Here is the second project that I did, two stained glass windows that now hang in the windows beside the fireplace in our bedroom. each window measures approximately 2 feet by 2 feet. I guess you can say that I took a leap of faith and plunged right into stained glass. The fleurs-de-lis is the center piece of the window. I surrounded the the fleurs-de-lis with clear float glass that was reclaimed from a greenhouse that was replacing its old glass.  The float glass is surrounded by red glass with white squares in the corners.

There is a huge difference between making a small angel and designing and creating a window that measure two feet by two feet. I learned a lot from that project and I realized that I really like the process of making things out of glass.

Tuesday, June 12, 2012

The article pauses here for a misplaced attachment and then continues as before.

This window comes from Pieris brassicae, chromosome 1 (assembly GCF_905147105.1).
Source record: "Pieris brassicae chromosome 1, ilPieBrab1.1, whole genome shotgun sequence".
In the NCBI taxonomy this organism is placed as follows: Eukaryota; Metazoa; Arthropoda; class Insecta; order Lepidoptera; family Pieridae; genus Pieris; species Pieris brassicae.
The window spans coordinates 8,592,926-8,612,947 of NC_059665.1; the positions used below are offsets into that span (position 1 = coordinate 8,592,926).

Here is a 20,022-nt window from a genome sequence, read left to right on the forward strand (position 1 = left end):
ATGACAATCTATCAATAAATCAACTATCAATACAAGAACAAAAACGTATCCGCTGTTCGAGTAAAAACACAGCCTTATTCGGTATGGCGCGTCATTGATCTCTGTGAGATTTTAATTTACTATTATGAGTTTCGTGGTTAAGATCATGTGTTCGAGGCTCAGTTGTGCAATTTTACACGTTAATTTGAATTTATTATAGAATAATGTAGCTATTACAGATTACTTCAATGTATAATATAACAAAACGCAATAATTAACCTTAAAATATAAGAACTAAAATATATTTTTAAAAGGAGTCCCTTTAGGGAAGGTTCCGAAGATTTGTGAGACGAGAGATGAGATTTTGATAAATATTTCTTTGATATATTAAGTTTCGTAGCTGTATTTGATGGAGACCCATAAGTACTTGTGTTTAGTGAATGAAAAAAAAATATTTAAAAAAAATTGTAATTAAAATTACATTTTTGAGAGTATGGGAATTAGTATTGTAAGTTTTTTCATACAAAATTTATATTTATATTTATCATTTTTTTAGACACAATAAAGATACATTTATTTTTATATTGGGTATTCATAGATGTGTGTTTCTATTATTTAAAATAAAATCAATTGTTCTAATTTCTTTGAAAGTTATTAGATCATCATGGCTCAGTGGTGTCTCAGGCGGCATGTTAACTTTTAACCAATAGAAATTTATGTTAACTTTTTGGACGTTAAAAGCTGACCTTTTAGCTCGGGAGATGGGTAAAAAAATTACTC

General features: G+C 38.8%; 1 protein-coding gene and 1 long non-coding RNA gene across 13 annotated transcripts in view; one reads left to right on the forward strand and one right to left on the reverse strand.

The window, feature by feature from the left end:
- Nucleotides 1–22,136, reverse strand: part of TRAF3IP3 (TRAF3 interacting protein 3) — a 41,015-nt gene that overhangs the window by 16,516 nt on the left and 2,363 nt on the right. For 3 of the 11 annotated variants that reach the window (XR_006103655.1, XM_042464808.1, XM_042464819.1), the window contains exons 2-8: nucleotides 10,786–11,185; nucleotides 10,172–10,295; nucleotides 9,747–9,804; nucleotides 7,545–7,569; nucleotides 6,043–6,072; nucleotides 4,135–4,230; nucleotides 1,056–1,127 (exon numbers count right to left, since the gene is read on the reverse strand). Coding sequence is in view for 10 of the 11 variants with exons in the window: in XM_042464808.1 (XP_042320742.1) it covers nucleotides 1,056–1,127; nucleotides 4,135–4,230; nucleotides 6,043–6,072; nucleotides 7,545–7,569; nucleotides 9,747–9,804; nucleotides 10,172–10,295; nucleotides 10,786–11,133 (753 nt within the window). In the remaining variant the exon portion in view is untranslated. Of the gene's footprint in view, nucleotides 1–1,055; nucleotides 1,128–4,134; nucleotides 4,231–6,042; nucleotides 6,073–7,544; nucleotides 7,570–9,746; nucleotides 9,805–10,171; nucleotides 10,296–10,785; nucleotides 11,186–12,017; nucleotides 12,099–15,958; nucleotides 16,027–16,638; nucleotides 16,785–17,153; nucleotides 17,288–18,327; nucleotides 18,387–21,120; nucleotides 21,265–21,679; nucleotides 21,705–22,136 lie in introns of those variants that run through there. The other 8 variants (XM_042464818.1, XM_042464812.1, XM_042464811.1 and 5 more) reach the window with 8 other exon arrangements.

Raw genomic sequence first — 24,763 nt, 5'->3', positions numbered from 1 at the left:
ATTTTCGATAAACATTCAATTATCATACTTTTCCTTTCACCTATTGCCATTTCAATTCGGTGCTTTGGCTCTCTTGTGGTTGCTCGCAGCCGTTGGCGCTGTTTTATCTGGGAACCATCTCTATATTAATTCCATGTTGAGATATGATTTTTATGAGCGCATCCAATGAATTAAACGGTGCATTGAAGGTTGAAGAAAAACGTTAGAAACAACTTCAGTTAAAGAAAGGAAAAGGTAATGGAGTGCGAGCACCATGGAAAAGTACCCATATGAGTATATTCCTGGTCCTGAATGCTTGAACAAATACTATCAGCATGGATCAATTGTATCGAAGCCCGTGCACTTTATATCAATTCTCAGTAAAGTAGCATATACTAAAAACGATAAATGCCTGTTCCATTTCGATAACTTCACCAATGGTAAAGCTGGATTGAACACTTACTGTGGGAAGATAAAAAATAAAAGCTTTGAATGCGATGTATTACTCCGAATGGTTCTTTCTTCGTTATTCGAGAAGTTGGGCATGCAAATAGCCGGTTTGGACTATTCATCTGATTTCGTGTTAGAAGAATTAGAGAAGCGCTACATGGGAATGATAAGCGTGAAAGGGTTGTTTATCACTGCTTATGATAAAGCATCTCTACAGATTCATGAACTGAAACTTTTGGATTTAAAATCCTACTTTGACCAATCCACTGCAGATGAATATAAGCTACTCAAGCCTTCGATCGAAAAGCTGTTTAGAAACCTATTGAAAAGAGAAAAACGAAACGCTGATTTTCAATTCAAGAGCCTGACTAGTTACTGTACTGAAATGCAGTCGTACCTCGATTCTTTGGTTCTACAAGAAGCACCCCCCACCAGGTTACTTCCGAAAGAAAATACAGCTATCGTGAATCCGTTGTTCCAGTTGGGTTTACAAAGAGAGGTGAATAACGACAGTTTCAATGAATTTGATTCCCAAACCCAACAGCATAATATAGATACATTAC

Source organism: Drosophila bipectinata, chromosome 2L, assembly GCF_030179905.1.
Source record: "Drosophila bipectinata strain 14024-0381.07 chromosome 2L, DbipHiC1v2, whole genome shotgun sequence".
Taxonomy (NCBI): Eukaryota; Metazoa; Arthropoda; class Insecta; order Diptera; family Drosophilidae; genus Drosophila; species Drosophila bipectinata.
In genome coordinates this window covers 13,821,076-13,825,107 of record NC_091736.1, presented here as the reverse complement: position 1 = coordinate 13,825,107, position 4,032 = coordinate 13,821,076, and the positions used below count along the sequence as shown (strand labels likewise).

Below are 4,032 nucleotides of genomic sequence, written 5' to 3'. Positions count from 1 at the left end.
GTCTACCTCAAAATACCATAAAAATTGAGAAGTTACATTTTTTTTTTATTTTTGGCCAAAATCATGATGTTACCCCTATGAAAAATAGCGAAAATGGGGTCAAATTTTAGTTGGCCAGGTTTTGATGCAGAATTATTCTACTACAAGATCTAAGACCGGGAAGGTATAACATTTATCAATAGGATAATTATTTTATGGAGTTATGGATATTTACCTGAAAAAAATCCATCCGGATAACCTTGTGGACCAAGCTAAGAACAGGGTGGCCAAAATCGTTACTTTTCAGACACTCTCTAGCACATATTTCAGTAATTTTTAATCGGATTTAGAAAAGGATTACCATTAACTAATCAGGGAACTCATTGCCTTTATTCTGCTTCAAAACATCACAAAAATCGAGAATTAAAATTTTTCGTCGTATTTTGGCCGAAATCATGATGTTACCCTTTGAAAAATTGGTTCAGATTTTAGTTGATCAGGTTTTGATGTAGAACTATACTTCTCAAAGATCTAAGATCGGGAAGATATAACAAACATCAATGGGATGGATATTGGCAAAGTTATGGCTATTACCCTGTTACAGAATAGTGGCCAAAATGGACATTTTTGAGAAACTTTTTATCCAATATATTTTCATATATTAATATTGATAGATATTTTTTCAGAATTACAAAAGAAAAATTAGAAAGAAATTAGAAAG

Early Moring Walk on the Yong Jiang River, Nanning

On the last two trips to Nanning China I stayed at the Yong Jiang hotel. It is an older hotel and it certainly does not have the amenities of many of the more modern hotels. What it lacks in convenience it makes up in ambiance and old world charm. When I say old world charm I am actually referring to old world European charm. The hotel was build some time before the Revolution. It was built in the style of a refined European spa. After seventy years the hotel is looking old and dated but I guess that is part of the charm.

Since the hotel is literally across the street from the Yong Jiang river, thus its name, I thought it would be interesting to walk along the river early in the morning just after sunrise. Since I always eat early in the morning I was out walking around 6:30 AM. I was quite surprised at what I saw so early in the morning.

I saw people fishing which is reasonable enough early in the morning.

A little further up the bank there is a terrace where i found a group of people playing badminton early in the morning.